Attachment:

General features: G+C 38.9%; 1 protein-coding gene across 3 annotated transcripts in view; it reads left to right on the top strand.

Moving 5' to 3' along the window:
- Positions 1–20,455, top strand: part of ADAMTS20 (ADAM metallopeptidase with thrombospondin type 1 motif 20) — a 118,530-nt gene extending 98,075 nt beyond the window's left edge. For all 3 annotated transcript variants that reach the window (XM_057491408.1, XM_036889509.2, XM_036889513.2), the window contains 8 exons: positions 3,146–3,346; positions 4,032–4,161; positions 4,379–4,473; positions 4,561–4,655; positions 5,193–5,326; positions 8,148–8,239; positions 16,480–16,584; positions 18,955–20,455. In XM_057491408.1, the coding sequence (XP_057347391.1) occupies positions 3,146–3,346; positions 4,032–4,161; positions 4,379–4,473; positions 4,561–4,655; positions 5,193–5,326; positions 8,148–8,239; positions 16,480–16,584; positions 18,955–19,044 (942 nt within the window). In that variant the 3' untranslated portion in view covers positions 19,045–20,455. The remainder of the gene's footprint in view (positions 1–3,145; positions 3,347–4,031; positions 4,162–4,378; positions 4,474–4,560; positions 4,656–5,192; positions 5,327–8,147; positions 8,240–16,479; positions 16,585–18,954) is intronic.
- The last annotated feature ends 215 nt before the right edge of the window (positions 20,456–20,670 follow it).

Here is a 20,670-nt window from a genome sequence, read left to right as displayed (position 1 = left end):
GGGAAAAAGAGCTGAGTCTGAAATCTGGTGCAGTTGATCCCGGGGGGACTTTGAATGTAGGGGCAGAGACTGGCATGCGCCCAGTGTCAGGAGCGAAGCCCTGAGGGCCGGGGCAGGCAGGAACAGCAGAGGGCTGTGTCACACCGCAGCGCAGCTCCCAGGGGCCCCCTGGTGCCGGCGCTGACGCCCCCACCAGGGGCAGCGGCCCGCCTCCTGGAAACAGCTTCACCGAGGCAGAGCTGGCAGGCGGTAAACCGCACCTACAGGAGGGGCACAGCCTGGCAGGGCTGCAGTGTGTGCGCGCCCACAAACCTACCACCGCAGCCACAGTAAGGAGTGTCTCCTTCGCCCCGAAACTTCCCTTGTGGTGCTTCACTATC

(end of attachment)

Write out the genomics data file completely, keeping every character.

General features: G+C 38.9%; 1 protein-coding gene across 3 annotated transcripts in view; it reads left to right on the top strand.

Moving 5' to 3' along the window:
- Positions 1–20,455, top strand: part of ADAMTS20 (ADAM metallopeptidase with thrombospondin type 1 motif 20) — a 118,530-nt gene extending 98,075 nt beyond the window's left edge. For all 3 annotated transcript variants that reach the window (XM_057491408.1, XM_036889509.2, XM_036889513.2), the window contains 8 exons: positions 3,146–3,346; positions 4,032–4,161; positions 4,379–4,473; positions 4,561–4,655; positions 5,193–5,326; positions 8,148–8,239; positions 16,480–16,584; positions 18,955–20,455. In XM_057491408.1, the coding sequence (XP_057347391.1) occupies positions 3,146–3,346; positions 4,032–4,161; positions 4,379–4,473; positions 4,561–4,655; positions 5,193–5,326; positions 8,148–8,239; positions 16,480–16,584; positions 18,955–19,044 (942 nt within the window). In that variant the 3' untranslated portion in view covers positions 19,045–20,455. The remainder of the gene's footprint in view (positions 1–3,145; positions 3,347–4,031; positions 4,162–4,378; positions 4,474–4,560; positions 4,656–5,192; positions 5,327–8,147; positions 8,240–16,479; positions 16,585–18,954) is intronic.
- The last annotated feature ends 215 nt before the right edge of the window (positions 20,456–20,670 follow it).

Here is a 20,670-nt window from a genome sequence, read left to right as displayed (position 1 = left end):
GGGAAAAAGAGCTGAGTCTGAAATCTGGTGCAGTTGATCCCGGGGGGACTTTGAATGTAGGGGCAGAGACTGGCATGCGCCCAGTGTCAGGAGCGAAGCCCTGAGGGCCGGGGCAGGCAGGAACAGCAGAGGGCTGTGTCACACCGCAGCGCAGCTCCCAGGGGCCCCCTGGTGCCGGCGCTGACGCCCCCACCAGGGGCAGCGGCCCGCCTCCTGGAAACAGCTTCACCGAGGCAGAGCTGGCAGGCGGTAAACCGCACCTACAGGAGGGGCACAGCCTGGCAGGGCTGCAGTGTGTGCGCGCCCACAAACCTACCACCGCAGCCACAGTAAGGAGTGTCTCCTTCGCCCCGAAACTTCCCTTGTGGTGCTTCACTATC